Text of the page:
Twaddle hydrometers are a fairly common hydrometer. 1º Twaddle is the same as .005 SG. I guess this makes life a little easier for an operator in that messy decimals are done away with.
Draught Survey hydrometers are use in the shipping industry to calculate the value of cargo aboard bulk carriers. They are a density hydrometer calibrated to read the density of sea water. Load Line is similar, this time reading Specific Gravity. So far so good! Now it gets tricky!
Hydrometers are usually calibrated to be read at one temperature. Density is often 20ºC, SG is often 15.6ºC. If the temperature of the liquid is much different from the hydrometers calibrated temperature, a correction may need to be made. There are two types of temperature corrections. The first is a correction for the hydrometer. A hydrometer will expand in size when hot and will contract when cold. This obviously changes the volume of the hydrometer. If it expands, it floats
higher in the liquid and gives an incorrect reading. A minus correction needs to be applied to allow for the change. This correction is minimal on some hydrometers and quite large on others. It depends on the accuracy of the hydrometer, and what the hydrometer reads. The more accurate the hydrometer, the more important the correction. Density hydrometers may vary by 5 degrees with only a small correction required, whereas a Brix hydrometer will need to be corrected for small
changes in temperature. This is true of most hydrometers that read percentage.
Correction tables found in the standards give corrections to be applied to correct the hydrometer for temperature. The corrected reading gives the density of the liquid at the temperature of observation, or for an SG hydrometer, the SG of the liquid at the observed temperature relative to water at the calibrated temperature. ie. 15.6ºC.
But the liquid that is being tested is also subject to the same changes in temperature. If you look at the label on any bottle of lab chemical, say sulphuric acid, you will see a density or specific gravity reading for the liquid at a given temperature. If the temperature of the liquid is not what it says on
the bottle, then the reading will not be accurate. Just as the hydrometer expands and contracts, so too does the liquid. Imagine a glass cube 1m x 1m x 1m filled with water. The water is at 20ºC and has a mass of 1000kg. If the temperature of the water increases, the water will expand and some will overflow. So now you still have 1 cubic meter of water, but you have lost some of the mass. You
might now have 950kg of liquid at 25ºC.
OK, so who cares! Why is that important? Consider that the water is petrol, and that you are paying for a cubic meter of it. The standard temperature for fuel is 15ºC, so if the temperature is higher than that, you are not really getting as much as you would if the temperature was lower. Charts that correct for this temperature change are available for a number of liquids. Petroleum, ethanol, IPA,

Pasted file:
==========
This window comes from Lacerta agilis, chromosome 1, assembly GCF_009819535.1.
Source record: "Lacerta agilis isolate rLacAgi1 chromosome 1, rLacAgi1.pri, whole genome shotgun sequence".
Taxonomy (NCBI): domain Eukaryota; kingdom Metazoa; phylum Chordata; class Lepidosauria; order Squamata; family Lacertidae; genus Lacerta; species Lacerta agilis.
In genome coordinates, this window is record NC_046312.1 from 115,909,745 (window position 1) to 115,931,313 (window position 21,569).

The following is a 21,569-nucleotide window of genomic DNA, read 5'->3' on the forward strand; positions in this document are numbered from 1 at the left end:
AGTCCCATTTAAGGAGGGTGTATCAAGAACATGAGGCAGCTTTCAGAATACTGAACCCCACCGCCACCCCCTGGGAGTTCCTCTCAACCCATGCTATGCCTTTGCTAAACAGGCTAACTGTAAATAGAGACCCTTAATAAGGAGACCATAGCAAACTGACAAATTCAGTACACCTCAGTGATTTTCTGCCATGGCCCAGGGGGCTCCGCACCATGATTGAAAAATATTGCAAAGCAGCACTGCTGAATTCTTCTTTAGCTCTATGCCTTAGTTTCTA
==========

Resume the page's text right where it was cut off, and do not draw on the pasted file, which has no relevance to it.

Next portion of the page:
sugar and salt solutions and water are the more common ones. For example, the Australian Standard for glass Alcoholometers, AS2371, runs to 132 pages. Only 8 of the pages refer to the manufacture and use of the hydrometer, the rest are temperature correction charts. Obviously, for accurate readings you also need a decent thermometer.
All hydrometers usually have a tolerance. While it is in theory possible to make a
hydrometer that would be perfect at every point, I would not like to be the one to do it. While the tube we use in our hydrometers is fairly consistent in diameter and ovality, it is not perfect. There for you would need to check every single point. Very time consuming. So all hydrometers have a tolerance. In general, the standards require an accuracy of plus or minus 1 scale division, although there are a few that require less. Some, such as the cheap battery hydrometers used for checking car
batteries, will tell you if the battery is OK or not, but little else. The readings are not necessarily correct.
Most hydrometers are calibrated to be read at the underside of the meniscus. The meniscus is the interface of the hydrometer and the liquid. If the liquid is opaque, a reading is taken at the top of the liquid, and a correction must be applied. A good meniscus is required for accurate readings. It should
be even without any crinkles. If the meniscus is uneven, the hydrometer or the liquid is probably not clean. Some hydrometers, for example some Plato hydrometers, are calibrated to be read at the top of the meniscus. They should be clearly marked as such on the scale.
Surface Tension Corrections
All liquids have a surface tension. If you have ever seen one of the little water walker insects zipping around a puddle, they stay afloat due to surface tension. Hydrometer readings can vary greatly due to surface tension. It is important that the hydrometer and the vessel holding the liquid be as clean as possible, and that the liquid be free of contaminants such as solids, and particularly dust etc on
the surface. You can take 10 readings and find none the same if everything is not spotless. Very frustrating! Overflowing the liquid helps to minimise surface contaminants, and can make things much easier when taking readings. Surface tension is more of a concern in aqueous solutions or mixtures of salt, sugar, acids and the like, and weak alcohol solutions. Stronger alcohol solutions, oils
and other solutions with low surface tensions are usually not affected as much. Density and SG hydrometers usually state what surface tension they are calibrated for. Hydrometers over 1000 are usually medium surface tension, lower than 1000 is usually low surface tension. All of these
corrections are available from the relevant standard.